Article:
The book's introduction provides extensive background material on the families and distortions of map projections. Each projection begins with a helpful description of the usage and context for that specific projection.

Prior to presenting the mathematical formulas necessary to calculate the projection, Snyder first goes into great length regarding the aspects, usage, and history of the subject.

The U.S. Geological Survey (USGS) now employs several of the more popular projections for its published maps, after employing the Polyconic for decades as its exclusive map projection for its mapping program. Conformal projections like the Transverse Mercator and the Lambert Conformal Conic are used for larger-scale maps, such as topographic quadrangles and the State Base Map Series. The National Atlas includes projections with equal-area and equidistant boundaries. Occasionally, for practical reasons, different projections are adopted, such as the Miller Cylindrical and the Van der Grinten, sometimes using pre-made base maps. Other projections treat the Earth as either an ellipsoid or a sphere, while some only treat it as a sphere.

The USGS has also developed a number of novel map projections, notably the Space Oblique Mercator, the first projection to allow low-distortion continuous mapping of the Earth from space. The mapping of extraterrestrial bodies has led to the application of conventional projections in hitherto unimagined contexts.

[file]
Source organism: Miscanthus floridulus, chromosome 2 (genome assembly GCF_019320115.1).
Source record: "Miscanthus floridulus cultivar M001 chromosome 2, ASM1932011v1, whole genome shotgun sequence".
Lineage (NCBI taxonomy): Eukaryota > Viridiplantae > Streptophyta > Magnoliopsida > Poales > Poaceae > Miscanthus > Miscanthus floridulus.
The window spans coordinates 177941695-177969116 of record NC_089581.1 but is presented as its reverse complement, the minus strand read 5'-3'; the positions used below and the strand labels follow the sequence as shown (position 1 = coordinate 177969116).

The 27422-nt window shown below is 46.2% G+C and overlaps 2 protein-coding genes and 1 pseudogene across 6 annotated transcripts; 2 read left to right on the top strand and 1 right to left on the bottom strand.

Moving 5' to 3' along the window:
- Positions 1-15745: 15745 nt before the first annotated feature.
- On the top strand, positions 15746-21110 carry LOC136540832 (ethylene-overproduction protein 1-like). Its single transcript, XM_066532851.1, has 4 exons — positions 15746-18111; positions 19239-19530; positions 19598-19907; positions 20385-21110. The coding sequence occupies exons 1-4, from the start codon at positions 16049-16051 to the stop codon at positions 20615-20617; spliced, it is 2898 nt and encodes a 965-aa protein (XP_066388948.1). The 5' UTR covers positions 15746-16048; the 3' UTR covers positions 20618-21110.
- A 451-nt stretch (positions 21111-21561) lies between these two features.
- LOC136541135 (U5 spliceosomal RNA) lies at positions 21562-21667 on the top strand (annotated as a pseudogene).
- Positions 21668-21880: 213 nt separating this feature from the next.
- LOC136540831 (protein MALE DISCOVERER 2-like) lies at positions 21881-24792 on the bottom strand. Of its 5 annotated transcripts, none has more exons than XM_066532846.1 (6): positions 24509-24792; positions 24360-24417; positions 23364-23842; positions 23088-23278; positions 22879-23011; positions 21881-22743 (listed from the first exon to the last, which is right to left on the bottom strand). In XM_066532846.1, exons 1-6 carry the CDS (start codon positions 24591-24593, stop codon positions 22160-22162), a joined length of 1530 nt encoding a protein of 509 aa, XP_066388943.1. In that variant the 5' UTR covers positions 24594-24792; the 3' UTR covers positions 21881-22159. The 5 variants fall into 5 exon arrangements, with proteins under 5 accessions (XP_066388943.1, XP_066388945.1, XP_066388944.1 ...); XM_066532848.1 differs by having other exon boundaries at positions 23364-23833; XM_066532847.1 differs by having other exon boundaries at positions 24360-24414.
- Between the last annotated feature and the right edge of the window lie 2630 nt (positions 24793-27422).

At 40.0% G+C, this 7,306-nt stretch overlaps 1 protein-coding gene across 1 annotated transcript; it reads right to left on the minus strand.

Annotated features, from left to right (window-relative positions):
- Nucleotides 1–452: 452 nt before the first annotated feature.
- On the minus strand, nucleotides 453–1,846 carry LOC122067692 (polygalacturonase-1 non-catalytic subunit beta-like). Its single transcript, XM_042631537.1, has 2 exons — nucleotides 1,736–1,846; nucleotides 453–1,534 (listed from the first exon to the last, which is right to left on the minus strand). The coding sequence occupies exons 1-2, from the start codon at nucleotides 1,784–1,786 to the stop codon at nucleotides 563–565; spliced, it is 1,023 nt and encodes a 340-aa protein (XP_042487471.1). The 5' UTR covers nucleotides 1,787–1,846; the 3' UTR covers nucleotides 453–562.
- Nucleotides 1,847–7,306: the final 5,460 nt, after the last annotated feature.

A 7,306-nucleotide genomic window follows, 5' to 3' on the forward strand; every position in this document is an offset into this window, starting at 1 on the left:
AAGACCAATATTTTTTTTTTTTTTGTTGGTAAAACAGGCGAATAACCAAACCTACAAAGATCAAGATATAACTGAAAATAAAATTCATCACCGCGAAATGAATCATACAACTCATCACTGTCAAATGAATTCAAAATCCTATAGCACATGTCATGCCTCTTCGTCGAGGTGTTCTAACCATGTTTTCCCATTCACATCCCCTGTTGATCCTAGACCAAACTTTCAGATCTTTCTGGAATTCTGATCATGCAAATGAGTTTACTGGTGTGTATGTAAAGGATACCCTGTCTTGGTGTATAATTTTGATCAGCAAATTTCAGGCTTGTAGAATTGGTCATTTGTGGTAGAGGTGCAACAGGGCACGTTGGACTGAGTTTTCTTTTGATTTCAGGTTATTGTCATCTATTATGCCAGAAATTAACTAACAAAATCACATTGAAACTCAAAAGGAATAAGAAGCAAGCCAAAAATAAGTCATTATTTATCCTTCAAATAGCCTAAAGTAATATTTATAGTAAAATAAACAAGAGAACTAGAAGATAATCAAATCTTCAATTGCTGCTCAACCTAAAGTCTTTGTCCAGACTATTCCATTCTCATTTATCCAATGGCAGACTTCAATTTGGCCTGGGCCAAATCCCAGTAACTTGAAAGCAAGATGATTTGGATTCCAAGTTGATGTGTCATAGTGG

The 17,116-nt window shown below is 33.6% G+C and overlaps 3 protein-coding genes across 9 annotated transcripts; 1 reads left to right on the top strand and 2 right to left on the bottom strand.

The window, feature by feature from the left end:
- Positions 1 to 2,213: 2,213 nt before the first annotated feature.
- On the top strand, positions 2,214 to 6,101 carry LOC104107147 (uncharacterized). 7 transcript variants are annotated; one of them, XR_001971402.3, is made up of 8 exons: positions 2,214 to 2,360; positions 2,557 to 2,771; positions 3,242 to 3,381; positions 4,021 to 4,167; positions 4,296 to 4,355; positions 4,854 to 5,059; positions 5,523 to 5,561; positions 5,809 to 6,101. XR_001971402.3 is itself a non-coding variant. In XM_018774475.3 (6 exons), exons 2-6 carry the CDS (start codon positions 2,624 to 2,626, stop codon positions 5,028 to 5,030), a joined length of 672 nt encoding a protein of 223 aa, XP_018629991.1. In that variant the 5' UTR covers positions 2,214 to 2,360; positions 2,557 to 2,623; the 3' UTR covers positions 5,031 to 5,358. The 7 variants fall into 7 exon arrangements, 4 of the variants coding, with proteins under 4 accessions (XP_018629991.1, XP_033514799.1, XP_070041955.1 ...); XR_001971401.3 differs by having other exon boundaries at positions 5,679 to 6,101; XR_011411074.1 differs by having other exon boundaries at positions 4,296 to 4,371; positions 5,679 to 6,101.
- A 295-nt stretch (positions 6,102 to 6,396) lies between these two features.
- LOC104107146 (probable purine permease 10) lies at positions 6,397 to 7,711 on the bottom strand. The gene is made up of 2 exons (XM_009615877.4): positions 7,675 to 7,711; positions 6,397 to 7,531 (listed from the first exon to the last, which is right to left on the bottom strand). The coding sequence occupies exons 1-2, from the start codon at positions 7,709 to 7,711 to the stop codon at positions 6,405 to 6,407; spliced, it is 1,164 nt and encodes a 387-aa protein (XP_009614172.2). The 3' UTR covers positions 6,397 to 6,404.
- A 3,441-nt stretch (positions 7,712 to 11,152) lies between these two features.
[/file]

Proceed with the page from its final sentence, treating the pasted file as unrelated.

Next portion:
The cartographic community is frequently interested in a number of different projections that the USGS has not adopted. It is crucial to understand that, with increased computerization, rectangular coordinates for all of these projections can be mathematically calculated using formulas that, in the past, would have seemed too complex to be programmed routinely, but which are now possible, especially if helped by numerical examples.

There is an explanation of each projection's appearance, usage, and history, as well as both forward and inverse equations.